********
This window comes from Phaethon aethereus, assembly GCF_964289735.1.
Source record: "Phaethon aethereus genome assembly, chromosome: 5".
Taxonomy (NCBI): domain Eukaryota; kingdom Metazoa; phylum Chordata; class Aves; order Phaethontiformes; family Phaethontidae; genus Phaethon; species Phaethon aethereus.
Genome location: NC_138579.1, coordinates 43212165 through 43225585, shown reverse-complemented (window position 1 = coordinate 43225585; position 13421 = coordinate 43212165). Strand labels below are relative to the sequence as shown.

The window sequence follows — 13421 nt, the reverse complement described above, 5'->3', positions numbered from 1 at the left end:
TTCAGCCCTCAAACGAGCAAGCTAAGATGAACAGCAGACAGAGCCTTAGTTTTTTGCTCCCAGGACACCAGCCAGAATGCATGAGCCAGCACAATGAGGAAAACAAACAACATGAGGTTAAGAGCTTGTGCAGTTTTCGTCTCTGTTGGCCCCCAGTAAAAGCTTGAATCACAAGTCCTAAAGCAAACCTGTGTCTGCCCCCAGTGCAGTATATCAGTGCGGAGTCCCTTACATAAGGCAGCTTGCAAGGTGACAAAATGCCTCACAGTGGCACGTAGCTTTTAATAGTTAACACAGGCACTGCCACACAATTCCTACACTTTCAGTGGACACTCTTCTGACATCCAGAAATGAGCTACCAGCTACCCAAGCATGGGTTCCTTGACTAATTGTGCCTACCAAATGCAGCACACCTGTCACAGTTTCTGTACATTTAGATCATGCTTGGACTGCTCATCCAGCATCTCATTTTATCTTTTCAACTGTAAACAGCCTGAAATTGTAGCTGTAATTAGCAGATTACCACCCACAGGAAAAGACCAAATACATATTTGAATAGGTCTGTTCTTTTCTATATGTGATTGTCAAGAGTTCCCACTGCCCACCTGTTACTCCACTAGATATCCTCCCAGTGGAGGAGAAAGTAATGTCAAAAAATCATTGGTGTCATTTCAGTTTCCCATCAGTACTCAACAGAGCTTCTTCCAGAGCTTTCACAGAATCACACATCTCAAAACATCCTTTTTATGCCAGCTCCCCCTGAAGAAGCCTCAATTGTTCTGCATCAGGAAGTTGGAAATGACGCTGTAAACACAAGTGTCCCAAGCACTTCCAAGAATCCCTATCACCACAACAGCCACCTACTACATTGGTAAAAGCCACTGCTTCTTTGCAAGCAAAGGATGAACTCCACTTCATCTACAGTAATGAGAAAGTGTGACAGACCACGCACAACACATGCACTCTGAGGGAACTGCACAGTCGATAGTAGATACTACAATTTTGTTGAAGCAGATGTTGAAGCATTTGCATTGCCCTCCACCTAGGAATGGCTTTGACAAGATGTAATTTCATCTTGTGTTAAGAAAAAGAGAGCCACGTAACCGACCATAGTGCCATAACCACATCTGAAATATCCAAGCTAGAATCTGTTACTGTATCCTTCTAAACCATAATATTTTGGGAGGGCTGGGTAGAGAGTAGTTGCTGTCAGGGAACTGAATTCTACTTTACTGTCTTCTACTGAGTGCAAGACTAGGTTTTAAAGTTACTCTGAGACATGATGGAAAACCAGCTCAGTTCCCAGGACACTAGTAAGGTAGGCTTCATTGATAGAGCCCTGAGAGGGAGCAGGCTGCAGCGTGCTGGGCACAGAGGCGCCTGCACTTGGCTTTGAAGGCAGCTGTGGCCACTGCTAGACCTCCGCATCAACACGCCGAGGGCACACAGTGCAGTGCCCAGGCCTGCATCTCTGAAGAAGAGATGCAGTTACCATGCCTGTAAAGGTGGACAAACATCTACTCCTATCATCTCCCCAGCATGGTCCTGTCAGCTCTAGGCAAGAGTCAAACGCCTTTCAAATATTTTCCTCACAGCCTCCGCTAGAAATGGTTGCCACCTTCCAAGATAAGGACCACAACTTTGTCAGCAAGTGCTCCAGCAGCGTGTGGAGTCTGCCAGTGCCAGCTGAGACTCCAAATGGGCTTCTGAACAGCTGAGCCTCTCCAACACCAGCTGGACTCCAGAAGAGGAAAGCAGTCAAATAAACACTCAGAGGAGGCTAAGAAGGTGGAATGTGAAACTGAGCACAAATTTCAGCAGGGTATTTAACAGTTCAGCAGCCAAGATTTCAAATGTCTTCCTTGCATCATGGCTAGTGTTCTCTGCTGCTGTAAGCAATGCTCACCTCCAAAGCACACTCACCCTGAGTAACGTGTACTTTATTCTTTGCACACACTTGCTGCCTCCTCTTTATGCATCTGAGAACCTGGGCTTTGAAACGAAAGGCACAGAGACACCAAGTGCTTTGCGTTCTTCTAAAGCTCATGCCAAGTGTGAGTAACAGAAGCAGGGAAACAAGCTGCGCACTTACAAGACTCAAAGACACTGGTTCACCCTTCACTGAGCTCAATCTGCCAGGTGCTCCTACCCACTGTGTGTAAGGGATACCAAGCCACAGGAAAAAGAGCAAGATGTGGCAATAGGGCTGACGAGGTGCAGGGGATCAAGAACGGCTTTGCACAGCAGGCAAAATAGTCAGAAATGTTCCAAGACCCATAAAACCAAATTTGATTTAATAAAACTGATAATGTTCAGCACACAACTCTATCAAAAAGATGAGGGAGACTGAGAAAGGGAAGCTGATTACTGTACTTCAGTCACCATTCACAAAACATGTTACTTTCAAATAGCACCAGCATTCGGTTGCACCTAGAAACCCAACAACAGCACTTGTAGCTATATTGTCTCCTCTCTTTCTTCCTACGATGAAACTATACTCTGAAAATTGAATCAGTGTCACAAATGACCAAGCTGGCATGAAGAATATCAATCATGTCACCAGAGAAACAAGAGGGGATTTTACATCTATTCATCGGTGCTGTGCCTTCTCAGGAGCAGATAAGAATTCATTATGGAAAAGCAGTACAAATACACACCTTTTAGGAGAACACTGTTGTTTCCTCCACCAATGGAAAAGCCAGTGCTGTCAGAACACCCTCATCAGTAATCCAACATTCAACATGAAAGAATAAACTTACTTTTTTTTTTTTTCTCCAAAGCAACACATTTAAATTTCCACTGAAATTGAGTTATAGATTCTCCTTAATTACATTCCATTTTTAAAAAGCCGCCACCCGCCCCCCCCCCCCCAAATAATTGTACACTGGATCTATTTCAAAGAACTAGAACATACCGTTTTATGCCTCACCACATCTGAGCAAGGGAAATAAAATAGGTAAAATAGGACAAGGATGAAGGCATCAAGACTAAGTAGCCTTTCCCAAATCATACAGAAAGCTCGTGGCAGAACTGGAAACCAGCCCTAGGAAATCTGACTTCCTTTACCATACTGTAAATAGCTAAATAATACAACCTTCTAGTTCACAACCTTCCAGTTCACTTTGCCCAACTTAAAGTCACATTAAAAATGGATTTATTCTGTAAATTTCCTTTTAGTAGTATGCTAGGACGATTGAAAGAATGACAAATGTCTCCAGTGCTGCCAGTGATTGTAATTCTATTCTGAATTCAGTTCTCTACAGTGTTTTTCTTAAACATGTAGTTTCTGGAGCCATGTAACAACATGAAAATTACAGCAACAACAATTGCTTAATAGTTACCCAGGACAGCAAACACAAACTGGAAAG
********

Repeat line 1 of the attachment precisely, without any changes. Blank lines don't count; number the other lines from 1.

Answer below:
This window comes from Phaethon aethereus, assembly GCF_964289735.1.